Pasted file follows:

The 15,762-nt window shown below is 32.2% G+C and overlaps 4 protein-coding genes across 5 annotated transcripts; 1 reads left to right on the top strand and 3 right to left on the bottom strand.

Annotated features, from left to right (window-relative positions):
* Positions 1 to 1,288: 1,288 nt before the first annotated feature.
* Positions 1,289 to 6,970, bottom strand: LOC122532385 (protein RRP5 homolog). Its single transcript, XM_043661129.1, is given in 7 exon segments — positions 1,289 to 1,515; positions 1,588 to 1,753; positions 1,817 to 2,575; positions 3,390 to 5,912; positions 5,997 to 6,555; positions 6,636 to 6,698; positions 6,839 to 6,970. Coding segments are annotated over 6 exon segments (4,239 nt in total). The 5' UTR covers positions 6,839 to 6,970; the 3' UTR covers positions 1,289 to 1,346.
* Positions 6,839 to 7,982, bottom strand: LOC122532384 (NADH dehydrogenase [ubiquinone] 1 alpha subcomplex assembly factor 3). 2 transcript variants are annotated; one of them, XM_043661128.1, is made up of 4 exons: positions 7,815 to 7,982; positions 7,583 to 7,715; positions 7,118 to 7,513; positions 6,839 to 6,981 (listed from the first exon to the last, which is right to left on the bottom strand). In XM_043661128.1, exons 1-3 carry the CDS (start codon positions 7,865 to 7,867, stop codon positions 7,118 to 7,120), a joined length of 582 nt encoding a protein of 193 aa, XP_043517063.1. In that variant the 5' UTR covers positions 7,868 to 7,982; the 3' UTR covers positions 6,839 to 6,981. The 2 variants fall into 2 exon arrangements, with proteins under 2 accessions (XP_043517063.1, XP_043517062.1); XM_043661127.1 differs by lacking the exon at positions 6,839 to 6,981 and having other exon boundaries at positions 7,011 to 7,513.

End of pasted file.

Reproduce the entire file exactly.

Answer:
The 15,762-nt window shown below is 32.2% G+C and overlaps 4 protein-coding genes across 5 annotated transcripts; 1 reads left to right on the top strand and 3 right to left on the bottom strand.

Annotated features, from left to right (window-relative positions):
* Positions 1 to 1,288: 1,288 nt before the first annotated feature.
* Positions 1,289 to 6,970, bottom strand: LOC122532385 (protein RRP5 homolog). Its single transcript, XM_043661129.1, is given in 7 exon segments — positions 1,289 to 1,515; positions 1,588 to 1,753; positions 1,817 to 2,575; positions 3,390 to 5,912; positions 5,997 to 6,555; positions 6,636 to 6,698; positions 6,839 to 6,970. Coding segments are annotated over 6 exon segments (4,239 nt in total). The 5' UTR covers positions 6,839 to 6,970; the 3' UTR covers positions 1,289 to 1,346.
* Positions 6,839 to 7,982, bottom strand: LOC122532384 (NADH dehydrogenase [ubiquinone] 1 alpha subcomplex assembly factor 3). 2 transcript variants are annotated; one of them, XM_043661128.1, is made up of 4 exons: positions 7,815 to 7,982; positions 7,583 to 7,715; positions 7,118 to 7,513; positions 6,839 to 6,981 (listed from the first exon to the last, which is right to left on the bottom strand). In XM_043661128.1, exons 1-3 carry the CDS (start codon positions 7,865 to 7,867, stop codon positions 7,118 to 7,120), a joined length of 582 nt encoding a protein of 193 aa, XP_043517063.1. In that variant the 5' UTR covers positions 7,868 to 7,982; the 3' UTR covers positions 6,839 to 6,981. The 2 variants fall into 2 exon arrangements, with proteins under 2 accessions (XP_043517063.1, XP_043517062.1); XM_043661127.1 differs by lacking the exon at positions 6,839 to 6,981 and having other exon boundaries at positions 7,011 to 7,513.